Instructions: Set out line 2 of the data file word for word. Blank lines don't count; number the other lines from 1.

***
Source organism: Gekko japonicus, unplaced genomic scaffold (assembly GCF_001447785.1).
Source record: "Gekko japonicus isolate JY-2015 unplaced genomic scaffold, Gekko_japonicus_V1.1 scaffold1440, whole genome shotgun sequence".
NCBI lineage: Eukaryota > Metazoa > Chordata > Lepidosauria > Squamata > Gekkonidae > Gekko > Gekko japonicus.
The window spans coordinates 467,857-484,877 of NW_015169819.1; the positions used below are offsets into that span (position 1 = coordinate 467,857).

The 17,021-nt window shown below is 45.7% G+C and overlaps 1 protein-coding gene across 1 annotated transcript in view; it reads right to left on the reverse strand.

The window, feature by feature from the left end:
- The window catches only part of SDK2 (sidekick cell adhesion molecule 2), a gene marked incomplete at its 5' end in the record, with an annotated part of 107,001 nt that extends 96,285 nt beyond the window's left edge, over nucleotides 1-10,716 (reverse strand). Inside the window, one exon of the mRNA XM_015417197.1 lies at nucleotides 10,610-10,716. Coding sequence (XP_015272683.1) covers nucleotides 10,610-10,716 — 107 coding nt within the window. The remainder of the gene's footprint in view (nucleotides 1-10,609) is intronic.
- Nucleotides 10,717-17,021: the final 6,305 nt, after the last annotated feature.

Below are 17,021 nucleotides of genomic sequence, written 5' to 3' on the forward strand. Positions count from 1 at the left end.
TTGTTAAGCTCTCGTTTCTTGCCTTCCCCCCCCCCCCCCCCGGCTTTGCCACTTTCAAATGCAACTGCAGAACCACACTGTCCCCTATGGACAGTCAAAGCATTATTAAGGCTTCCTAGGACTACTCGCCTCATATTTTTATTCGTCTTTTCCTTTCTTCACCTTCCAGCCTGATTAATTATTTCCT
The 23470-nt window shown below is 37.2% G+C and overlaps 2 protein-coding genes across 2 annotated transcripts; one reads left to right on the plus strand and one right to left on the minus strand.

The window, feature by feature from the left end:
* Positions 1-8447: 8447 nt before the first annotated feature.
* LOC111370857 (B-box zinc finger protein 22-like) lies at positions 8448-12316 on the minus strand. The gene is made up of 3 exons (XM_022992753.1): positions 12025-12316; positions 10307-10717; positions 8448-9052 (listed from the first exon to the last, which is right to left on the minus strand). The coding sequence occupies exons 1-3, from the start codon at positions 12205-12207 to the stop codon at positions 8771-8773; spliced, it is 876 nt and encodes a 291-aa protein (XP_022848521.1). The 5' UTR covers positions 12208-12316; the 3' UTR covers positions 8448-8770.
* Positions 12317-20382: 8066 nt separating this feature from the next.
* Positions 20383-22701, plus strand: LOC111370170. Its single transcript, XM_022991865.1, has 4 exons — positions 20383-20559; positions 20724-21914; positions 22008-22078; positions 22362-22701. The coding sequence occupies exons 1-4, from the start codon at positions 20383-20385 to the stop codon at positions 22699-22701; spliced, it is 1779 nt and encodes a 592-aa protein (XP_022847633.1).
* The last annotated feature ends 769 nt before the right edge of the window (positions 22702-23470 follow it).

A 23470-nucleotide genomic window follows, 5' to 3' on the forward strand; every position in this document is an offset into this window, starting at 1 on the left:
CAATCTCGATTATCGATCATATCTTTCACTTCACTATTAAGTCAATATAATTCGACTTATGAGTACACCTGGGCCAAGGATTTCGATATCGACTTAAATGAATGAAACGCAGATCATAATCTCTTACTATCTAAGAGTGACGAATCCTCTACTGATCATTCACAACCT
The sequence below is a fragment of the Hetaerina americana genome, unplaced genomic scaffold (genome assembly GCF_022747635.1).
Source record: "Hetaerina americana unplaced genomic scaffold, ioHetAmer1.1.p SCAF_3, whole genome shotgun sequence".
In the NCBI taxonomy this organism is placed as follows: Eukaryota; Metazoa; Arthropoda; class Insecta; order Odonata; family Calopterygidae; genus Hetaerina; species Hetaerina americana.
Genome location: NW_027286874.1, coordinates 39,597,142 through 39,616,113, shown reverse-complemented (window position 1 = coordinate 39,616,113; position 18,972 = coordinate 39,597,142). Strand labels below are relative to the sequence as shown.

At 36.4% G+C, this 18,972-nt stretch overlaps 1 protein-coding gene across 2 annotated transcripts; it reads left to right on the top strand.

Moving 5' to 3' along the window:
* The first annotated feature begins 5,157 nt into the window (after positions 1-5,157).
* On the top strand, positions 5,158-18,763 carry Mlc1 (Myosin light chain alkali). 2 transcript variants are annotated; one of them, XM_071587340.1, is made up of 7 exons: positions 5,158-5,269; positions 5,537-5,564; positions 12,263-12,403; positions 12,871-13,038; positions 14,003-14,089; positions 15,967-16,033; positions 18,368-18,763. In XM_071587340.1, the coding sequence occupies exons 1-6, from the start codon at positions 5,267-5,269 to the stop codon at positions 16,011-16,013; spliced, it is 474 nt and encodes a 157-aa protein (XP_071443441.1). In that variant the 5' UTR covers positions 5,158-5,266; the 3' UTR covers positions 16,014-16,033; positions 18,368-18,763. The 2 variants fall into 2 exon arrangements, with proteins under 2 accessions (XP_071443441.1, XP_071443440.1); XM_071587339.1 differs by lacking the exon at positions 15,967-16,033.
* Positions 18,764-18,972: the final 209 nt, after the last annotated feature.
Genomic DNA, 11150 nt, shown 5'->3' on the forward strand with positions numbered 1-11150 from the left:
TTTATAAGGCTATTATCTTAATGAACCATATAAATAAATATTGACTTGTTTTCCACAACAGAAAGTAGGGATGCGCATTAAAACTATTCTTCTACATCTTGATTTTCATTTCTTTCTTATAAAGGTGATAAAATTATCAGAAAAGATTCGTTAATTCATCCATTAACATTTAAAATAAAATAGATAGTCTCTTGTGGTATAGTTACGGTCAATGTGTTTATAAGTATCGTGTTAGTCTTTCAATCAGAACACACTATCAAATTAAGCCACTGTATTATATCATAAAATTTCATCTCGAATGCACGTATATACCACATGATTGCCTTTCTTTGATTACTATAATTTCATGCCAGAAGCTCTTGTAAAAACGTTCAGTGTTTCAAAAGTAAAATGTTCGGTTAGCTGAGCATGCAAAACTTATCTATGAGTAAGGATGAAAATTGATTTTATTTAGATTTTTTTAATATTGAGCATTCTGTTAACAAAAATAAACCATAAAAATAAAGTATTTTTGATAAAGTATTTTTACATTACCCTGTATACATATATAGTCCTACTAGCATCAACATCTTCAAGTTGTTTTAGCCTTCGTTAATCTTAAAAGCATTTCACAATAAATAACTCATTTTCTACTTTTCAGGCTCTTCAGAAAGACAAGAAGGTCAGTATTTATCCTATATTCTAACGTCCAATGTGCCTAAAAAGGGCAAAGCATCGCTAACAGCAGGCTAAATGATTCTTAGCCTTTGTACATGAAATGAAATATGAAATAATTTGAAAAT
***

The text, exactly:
Source record: "Gekko japonicus isolate JY-2015 unplaced genomic scaffold, Gekko_japonicus_V1.1 scaffold1440, whole genome shotgun sequence".